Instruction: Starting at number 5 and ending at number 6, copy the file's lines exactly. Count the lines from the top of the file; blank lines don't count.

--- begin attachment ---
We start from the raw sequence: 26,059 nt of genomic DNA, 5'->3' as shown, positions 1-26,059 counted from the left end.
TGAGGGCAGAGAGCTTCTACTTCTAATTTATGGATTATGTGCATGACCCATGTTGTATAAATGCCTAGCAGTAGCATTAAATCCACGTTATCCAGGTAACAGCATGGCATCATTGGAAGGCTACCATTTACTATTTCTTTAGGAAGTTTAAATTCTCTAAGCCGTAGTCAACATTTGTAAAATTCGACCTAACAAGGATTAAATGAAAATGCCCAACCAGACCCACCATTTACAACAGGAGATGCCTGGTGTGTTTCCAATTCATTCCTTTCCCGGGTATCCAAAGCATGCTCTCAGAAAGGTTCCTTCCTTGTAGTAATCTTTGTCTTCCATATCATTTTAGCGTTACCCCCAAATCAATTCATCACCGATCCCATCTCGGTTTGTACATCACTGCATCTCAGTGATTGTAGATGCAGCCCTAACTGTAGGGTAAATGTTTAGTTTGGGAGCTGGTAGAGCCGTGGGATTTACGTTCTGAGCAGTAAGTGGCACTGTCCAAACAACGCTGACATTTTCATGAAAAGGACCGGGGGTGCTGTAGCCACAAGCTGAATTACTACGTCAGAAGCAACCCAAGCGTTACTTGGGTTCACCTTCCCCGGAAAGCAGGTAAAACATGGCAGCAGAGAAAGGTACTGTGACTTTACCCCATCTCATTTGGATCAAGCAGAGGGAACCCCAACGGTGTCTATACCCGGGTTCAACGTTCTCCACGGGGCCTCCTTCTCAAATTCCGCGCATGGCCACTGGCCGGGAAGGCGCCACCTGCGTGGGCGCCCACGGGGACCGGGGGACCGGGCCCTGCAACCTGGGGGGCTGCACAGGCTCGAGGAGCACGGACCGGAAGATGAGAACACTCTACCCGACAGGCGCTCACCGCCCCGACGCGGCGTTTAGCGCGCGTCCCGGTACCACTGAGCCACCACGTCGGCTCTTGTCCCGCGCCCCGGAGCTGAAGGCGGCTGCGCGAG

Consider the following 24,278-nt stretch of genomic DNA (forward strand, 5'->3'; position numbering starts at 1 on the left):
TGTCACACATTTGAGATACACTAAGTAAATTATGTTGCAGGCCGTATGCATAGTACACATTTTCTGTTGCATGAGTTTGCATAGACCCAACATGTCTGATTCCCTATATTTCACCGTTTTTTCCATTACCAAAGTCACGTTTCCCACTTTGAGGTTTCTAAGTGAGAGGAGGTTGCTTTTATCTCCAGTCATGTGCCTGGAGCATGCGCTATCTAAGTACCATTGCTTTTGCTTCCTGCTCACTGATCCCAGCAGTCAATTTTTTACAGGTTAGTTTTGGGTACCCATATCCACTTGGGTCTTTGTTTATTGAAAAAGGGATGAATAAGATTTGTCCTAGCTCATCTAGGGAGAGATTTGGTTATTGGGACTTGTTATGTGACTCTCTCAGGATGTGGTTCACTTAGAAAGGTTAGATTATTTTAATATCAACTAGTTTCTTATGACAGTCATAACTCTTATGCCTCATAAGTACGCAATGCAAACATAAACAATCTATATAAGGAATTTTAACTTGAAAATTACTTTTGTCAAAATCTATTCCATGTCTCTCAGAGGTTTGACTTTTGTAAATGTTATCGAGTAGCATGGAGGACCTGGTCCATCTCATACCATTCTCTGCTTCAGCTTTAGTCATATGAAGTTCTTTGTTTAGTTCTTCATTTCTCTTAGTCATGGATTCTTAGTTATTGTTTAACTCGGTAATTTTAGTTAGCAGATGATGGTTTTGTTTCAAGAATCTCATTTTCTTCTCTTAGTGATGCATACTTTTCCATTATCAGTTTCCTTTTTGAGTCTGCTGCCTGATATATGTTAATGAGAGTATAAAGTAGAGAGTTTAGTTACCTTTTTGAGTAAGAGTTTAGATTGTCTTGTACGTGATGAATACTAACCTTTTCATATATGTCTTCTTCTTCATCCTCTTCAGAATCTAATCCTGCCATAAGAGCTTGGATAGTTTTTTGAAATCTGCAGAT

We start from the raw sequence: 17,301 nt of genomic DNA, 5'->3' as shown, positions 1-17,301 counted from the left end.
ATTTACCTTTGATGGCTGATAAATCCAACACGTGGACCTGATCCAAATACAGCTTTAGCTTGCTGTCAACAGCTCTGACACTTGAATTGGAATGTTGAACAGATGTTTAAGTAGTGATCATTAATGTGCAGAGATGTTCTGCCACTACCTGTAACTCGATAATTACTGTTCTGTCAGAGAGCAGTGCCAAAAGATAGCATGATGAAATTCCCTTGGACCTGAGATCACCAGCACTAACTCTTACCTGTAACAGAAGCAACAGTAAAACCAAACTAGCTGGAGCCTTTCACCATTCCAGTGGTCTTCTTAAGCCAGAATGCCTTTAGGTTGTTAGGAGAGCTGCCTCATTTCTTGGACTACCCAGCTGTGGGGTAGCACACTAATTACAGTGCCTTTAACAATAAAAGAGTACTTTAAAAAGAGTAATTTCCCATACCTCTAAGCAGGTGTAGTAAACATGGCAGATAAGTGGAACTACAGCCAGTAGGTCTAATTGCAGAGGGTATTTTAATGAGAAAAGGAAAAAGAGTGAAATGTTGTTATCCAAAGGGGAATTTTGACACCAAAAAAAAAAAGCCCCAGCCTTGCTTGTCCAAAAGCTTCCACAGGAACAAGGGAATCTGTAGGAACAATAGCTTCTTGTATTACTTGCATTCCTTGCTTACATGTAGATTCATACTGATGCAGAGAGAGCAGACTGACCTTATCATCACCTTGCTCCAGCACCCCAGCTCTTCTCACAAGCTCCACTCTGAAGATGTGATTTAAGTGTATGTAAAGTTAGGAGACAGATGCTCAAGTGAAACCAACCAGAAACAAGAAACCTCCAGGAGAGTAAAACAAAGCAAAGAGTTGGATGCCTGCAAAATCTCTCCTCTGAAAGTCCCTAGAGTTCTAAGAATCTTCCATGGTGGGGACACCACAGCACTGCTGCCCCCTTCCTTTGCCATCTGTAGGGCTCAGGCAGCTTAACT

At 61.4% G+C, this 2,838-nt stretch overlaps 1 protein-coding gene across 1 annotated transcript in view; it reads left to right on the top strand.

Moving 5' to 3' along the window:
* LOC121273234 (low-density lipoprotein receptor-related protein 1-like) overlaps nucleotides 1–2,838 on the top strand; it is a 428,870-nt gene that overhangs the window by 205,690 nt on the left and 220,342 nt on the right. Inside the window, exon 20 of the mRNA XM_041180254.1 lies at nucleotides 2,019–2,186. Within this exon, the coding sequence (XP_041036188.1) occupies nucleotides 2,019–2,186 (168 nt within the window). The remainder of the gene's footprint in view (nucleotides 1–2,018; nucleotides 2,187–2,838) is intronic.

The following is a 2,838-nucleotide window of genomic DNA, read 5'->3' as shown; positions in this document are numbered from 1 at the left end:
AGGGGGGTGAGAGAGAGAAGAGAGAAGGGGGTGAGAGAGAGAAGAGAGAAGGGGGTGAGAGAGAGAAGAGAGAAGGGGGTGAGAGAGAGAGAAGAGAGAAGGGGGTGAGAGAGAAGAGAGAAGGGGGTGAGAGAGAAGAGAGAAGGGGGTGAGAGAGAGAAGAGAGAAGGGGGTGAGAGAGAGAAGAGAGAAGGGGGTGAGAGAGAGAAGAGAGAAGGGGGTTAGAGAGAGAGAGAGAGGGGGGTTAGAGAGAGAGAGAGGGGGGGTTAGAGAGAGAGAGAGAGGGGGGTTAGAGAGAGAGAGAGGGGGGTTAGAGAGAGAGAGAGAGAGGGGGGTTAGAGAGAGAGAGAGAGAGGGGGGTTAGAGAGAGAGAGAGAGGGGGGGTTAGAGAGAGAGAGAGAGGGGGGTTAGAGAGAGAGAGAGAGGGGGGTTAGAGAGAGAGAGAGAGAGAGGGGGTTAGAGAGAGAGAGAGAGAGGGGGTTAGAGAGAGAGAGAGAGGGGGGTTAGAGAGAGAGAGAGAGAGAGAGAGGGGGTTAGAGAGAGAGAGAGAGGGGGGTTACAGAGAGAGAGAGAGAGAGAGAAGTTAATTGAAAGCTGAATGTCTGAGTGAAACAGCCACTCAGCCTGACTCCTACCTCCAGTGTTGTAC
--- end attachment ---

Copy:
We start from the raw sequence: 17,301 nt of genomic DNA, 5'->3' as shown, positions 1-17,301 counted from the left end.
ATTTACCTTTGATGGCTGATAAATCCAACACGTGGACCTGATCCAAATACAGCTTTAGCTTGCTGTCAACAGCTCTGACACTTGAATTGGAATGTTGAACAGATGTTTAAGTAGTGATCATTAATGTGCAGAGATGTTCTGCCACTACCTGTAACTCGATAATTACTGTTCTGTCAGAGAGCAGTGCCAAAAGATAGCATGATGAAATTCCCTTGGACCTGAGATCACCAGCACTAACTCTTACCTGTAACAGAAGCAACAGTAAAACCAAACTAGCTGGAGCCTTTCACCATTCCAGTGGTCTTCTTAAGCCAGAATGCCTTTAGGTTGTTAGGAGAGCTGCCTCATTTCTTGGACTACCCAGCTGTGGGGTAGCACACTAATTACAGTGCCTTTAACAATAAAAGAGTACTTTAAAAAGAGTAATTTCCCATACCTCTAAGCAGGTGTAGTAAACATGGCAGATAAGTGGAACTACAGCCAGTAGGTCTAATTGCAGAGGGTATTTTAATGAGAAAAGGAAAAAGAGTGAAATGTTGTTATCCAAAGGGGAATTTTGACACCAAAAAAAAAAAGCCCCAGCCTTGCTTGTCCAAAAGCTTCCACAGGAACAAGGGAATCTGTAGGAACAATAGCTTCTTGTATTACTTGCATTCCTTGCTTACATGTAGATTCATACTGATGCAGAGAGAGCAGACTGACCTTATCATCACCTTGCTCCAGCACCCCAGCTCTTCTCACAAGCTCCACTCTGAAGATGTGATTTAAGTGTATGTAAAGTTAGGAGACAGATGCTCAAGTGAAACCAACCAGAAACAAGAAACCTCCAGGAGAGTAAAACAAAGCAAAGAGTTGGATGCCTGCAAAATCTCTCCTCTGAAAGTCCCTAGAGTTCTAAGAATCTTCCATGGTGGGGACACCACAGCACTGCTGCCCCCTTCCTTTGCCATCTGTAGGGCTCAGGCAGCTTAACT